Other rarer differentials are non Hodgkin’s lymphoma, Amyloidosis, Neoplasias such as bilateral pheochromocytoma and adrenocortical carcinoma.

2. Imaging wise, presence of calcification in the mass would point to infective etiology such as tuberculosis or Histoplasmosis. In India, where tuberculosis is still rampant, the first imaging differential diagnosis with the given history would be disseminated tuberculosis; however differentials diagnoses such as disseminated histoplasmosis needs to be considered. Definite diagnosis can be attained by CT guided fine needle aspiration.

    In this case, fine needle aspirate cytology showed periodic acid Schiff positive rounded structures consistent with Histoplasmosis. The final diagnosis is disseminated histoplasmosis.

    Hematogenous dissemination occurs in most patients during the acute infection before cellular immunity develops. Disseminated disease occurs in approximately 1 in 2000 patients with acute infection. Most patients who develop disseminated histoplasmosis are immunosuppressed ( eg. AIDS, solid organ transplantation, treatment with tumor necrosis factor – alpha inhibitors) or are at the extremes of age. In addition, chronic progressive disseminated histoplasmosis occurs rarely in older adults with no known immunosuppressing conditions. This patient had diabetes mellitus.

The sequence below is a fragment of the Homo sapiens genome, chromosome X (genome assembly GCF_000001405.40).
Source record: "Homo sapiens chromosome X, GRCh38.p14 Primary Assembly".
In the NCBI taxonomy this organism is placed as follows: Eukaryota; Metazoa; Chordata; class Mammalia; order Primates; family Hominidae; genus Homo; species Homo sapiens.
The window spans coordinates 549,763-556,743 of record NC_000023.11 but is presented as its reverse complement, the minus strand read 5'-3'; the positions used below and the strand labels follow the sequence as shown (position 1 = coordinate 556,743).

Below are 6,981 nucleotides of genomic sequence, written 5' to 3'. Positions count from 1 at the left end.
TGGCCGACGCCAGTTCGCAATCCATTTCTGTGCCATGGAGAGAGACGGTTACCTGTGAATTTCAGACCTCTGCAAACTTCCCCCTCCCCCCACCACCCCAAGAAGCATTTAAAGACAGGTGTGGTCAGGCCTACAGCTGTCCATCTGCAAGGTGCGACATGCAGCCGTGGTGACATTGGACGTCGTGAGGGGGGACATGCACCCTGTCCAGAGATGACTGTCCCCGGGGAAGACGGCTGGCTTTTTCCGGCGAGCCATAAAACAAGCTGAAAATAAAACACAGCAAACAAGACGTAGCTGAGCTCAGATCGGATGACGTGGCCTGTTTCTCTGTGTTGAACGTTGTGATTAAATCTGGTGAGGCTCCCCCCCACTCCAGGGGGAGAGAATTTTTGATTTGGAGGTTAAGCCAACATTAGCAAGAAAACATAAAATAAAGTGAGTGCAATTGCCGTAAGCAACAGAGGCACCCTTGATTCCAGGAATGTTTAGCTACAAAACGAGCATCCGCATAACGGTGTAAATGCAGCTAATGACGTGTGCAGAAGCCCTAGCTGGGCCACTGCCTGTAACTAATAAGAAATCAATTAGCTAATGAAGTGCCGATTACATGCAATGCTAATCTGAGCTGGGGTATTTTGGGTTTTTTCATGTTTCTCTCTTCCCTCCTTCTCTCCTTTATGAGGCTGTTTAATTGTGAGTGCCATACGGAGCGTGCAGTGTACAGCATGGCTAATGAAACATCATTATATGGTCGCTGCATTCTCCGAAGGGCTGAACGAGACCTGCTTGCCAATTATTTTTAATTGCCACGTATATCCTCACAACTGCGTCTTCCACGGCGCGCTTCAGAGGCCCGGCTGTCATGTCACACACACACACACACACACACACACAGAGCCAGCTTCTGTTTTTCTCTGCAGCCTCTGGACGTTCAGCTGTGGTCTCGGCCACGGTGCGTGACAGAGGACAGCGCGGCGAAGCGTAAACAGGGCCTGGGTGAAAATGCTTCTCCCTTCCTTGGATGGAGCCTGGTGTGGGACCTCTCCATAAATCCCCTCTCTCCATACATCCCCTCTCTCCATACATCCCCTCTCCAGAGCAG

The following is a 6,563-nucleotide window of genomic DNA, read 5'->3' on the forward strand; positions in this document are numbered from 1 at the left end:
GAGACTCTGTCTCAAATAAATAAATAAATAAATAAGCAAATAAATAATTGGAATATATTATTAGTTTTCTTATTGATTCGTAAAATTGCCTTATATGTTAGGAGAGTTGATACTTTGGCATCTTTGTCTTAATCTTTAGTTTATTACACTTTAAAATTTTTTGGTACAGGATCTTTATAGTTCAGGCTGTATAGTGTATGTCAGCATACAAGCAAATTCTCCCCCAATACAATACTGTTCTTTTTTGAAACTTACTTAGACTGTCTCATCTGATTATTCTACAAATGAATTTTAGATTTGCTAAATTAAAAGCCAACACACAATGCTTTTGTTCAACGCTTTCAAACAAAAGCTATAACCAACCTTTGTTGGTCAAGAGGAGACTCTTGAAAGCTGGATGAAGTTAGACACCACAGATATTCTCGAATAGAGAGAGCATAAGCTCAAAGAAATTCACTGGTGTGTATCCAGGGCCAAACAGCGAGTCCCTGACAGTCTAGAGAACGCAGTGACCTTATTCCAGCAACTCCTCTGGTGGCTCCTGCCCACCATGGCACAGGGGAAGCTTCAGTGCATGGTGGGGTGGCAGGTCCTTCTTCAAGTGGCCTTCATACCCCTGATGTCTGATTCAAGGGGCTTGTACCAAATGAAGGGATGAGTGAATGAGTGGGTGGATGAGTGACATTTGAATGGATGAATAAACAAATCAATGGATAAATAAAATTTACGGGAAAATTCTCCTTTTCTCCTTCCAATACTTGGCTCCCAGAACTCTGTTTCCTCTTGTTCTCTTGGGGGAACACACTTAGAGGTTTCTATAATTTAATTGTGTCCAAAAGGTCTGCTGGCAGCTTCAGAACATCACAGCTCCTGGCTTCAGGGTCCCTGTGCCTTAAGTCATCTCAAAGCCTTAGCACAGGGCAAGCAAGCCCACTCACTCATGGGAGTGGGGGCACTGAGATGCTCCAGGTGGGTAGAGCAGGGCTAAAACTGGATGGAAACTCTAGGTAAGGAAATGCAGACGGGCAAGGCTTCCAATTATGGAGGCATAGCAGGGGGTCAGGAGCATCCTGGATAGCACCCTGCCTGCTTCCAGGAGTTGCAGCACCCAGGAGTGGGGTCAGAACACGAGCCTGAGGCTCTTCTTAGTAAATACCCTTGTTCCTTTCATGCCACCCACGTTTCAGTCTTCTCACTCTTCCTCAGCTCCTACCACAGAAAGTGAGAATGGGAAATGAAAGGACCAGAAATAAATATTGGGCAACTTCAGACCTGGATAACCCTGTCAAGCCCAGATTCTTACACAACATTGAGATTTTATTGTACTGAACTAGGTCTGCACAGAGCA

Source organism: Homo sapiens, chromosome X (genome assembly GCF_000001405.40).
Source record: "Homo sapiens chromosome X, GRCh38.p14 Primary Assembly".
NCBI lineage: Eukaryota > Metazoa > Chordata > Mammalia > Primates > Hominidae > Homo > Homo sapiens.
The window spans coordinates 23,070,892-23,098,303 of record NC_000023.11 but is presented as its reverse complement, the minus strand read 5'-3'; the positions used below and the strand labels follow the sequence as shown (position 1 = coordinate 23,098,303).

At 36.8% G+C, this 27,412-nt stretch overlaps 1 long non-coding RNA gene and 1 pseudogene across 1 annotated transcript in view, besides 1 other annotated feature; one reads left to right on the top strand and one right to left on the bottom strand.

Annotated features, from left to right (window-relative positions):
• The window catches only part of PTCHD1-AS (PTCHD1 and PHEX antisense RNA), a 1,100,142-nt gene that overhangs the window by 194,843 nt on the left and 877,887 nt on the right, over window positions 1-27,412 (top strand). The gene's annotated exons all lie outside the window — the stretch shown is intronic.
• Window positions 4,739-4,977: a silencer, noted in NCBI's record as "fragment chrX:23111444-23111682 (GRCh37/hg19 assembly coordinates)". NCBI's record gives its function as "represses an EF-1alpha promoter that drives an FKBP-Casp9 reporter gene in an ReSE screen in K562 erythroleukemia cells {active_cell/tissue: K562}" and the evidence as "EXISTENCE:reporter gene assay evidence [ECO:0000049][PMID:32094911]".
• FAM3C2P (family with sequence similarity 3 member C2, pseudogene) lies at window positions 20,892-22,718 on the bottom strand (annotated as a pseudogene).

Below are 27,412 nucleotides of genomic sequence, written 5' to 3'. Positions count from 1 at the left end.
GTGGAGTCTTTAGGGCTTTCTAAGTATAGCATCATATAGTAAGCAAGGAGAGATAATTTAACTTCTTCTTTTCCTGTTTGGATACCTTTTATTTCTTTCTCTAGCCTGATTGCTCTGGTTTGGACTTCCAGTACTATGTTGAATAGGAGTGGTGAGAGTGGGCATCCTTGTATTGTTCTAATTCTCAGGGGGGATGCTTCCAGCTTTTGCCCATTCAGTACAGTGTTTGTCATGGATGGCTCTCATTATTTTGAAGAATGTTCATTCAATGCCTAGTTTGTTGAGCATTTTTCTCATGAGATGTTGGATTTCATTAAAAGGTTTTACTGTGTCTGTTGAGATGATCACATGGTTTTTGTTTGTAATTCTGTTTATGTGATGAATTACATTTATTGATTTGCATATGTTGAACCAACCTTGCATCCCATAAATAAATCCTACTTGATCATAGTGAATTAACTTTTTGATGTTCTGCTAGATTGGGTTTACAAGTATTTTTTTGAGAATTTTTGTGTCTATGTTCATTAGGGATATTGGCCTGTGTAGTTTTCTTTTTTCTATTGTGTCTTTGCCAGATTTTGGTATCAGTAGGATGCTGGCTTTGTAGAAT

3. The treatment for disseminated histoplasmosis includes Antifungal agents (Ampotericin B, atraconozole, Fluconozole) and corticosteroids for hypocortisolism

Case contributed by Dr. Hannah Khiangte, Department of Radiodiagnosis, CMC Vellore


Case 3

  1. Rate: Ventricular rate 80-120 beats per minute, Rhythm: Irregularly irregular with absent P waves, varying RR intervals, QRST morphology: ST segment depression with downward sloping pattern, flattened or inverted T wave, left ventricular hypertrophy by voltage.
    This ECG sign is called as the “Reverse tick” sign or “Reversed check mark” sign(1). (See image on right) The ST depression is asymmetric and down sloping and has a characteristic sagging, coved, or scooped appearance.
    2.  Does this sign indicate digitalis toxicity? When should one suspect digitalis toxicity?


    This finding is the typical